Reply to  desertCard

You are correct and something I have argued before. If their is no committment from the country there is no commitment back. Make you money, send it out if the country. A loss of capital and human resources for Qatar.

As we see in Qatar customer service is appalling. People bidding their time for when they leave.

However for people to moan on here that they deserve more because they lived here a long time is nonsense.

desertCard
desertCard
6 years ago
Reply to  MIMH

Most western expats probably don’t “moan” about it. While the money may not be as plentiful for some of us back home, the quality of life is certainly more for most of us back home. We have no desire to become citizen here.

From what i can tell it’s those from India, Pakistan, Egypt, Philippines etc (Syria, Iraq, Libya, Palestine, ETC ETC) where they fled poverty, political strife, religious intolerance etc, in hopes of finding a better life. They’ve found that for themselves but want to be a part of it, not just a terminal expat. Some comfort zone of a sort instead of one who is constantly under threat of having an RP voided and sent home.

They are the ones who built the country and asking for Qatar’s loyalty is really not much to ask in my opinion.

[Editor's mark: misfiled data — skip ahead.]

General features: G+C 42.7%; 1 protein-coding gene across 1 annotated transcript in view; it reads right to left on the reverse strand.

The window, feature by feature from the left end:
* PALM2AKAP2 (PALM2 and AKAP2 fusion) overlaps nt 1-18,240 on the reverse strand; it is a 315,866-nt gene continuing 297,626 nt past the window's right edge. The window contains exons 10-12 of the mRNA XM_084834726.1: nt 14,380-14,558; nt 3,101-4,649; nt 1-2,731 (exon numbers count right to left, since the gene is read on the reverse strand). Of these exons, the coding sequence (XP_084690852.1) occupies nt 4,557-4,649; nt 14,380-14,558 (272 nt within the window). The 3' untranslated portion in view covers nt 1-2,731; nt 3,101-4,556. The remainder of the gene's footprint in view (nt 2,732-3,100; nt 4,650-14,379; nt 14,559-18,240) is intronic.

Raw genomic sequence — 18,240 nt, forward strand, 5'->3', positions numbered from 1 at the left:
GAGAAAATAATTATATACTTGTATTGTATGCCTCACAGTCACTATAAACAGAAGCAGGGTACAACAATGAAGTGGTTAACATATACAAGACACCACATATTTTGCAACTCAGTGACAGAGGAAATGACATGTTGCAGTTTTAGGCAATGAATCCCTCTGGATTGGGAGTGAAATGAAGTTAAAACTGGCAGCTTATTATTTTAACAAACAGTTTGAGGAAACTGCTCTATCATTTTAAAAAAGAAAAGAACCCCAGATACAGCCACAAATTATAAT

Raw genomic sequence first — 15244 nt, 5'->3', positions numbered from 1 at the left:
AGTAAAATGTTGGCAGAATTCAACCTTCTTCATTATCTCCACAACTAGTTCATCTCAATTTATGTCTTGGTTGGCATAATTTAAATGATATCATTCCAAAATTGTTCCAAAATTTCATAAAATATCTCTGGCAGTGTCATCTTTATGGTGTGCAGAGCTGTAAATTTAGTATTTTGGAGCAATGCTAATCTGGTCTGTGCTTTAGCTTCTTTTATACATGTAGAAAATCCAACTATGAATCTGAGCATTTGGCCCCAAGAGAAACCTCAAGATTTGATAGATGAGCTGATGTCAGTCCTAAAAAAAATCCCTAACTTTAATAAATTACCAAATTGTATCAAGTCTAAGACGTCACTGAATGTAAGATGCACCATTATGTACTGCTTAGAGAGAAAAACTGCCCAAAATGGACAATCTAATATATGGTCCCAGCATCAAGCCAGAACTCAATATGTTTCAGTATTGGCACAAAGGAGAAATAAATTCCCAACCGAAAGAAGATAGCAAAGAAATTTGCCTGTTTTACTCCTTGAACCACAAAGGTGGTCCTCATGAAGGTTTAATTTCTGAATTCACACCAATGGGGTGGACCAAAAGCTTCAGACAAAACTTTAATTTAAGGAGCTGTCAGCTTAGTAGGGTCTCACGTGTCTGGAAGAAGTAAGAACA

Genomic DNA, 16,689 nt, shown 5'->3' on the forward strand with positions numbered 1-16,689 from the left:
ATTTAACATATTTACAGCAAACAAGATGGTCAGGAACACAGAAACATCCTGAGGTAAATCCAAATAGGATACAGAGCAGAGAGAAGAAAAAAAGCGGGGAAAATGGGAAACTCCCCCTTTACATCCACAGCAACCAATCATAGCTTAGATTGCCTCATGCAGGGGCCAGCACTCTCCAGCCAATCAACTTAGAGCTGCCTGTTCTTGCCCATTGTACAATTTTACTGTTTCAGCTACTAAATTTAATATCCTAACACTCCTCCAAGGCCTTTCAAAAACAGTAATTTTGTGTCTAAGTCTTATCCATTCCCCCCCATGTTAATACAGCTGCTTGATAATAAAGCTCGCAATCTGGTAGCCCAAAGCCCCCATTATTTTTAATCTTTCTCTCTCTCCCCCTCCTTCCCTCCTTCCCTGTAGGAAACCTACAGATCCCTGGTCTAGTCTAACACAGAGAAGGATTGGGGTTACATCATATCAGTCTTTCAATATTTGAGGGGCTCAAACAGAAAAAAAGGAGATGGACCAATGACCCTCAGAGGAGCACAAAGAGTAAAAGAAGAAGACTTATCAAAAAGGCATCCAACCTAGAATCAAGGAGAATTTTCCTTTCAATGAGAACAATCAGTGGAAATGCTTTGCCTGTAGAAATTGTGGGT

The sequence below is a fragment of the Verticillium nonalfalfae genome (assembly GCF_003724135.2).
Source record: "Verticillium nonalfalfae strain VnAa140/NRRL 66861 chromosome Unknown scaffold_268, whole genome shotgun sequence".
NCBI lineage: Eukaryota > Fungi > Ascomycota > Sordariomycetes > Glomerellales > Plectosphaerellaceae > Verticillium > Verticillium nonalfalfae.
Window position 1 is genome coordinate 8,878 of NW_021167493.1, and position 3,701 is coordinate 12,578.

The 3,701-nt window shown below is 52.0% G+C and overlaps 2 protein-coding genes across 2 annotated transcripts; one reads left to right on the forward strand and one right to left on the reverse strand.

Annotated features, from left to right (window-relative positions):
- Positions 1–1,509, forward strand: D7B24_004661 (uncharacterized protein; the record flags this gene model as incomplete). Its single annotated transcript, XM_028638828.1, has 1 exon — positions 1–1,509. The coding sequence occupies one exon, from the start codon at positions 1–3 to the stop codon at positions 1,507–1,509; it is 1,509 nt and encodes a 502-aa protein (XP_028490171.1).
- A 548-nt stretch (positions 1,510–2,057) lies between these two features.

Truth101
Truth101
6 years ago
Reply to  desertCard

Erm,Do the names Palestine,Jordan,Syria,Iraq,Lebanon,Libya,etc. ring a bell?!Apart from Egypt, a bit off the mark there I dare say! Asian expats for the most part are here to earn & save as much money as they can & retire comfortably at home or immigrate elsewhere. A very small number of those actually want to make this home as opposed to most citizens of the countries mentioned in the first sentence! Because irrespective of how much money they earn/save here,there isn’t much to go back to in their home countries.

desertCard
desertCard
6 years ago
Reply to  Truth101

You did see the “etc” didn’t you? that means there are more but in the interest of time I won’t list. For you I’ll edit the post to include the myriad of countries that have problems that people might be here running from.

Truth101
Truth101
6 years ago
Reply to  desertCard

The ”etc” should include the countries you mentioned if at all & not the other way around! Asian expats are here to earn & save enough to eventually retire back HOME, most aren’t looking to spend the rest of their lives here!

desertCard
desertCard
6 years ago
Reply to  Truth101

And the point of all this is? I humbly apologize for not including the dozens of countries but I had work to do.

Truth101
Truth101
6 years ago
Reply to  MIMH

Spot on. This is the exact situation in the employment sector as well. Arab or other expats with minimal or dubious qualifications who have been here for decades & have risen through the ranks based on seniority alone & nothing else,completely lacking the ability to do justice to their current positions & stuck in the stone ages when it comes to advances in their respective fields having spent most of their adult life here & lording it over much younger,brighter,newer employees lower down in the corporate structure knowing full well that this person knows much more about their job than themselves. Qatar is slowly but surely rooting out these institutionalized relics & good on them for doing it. It is essential if they really want to become world standard.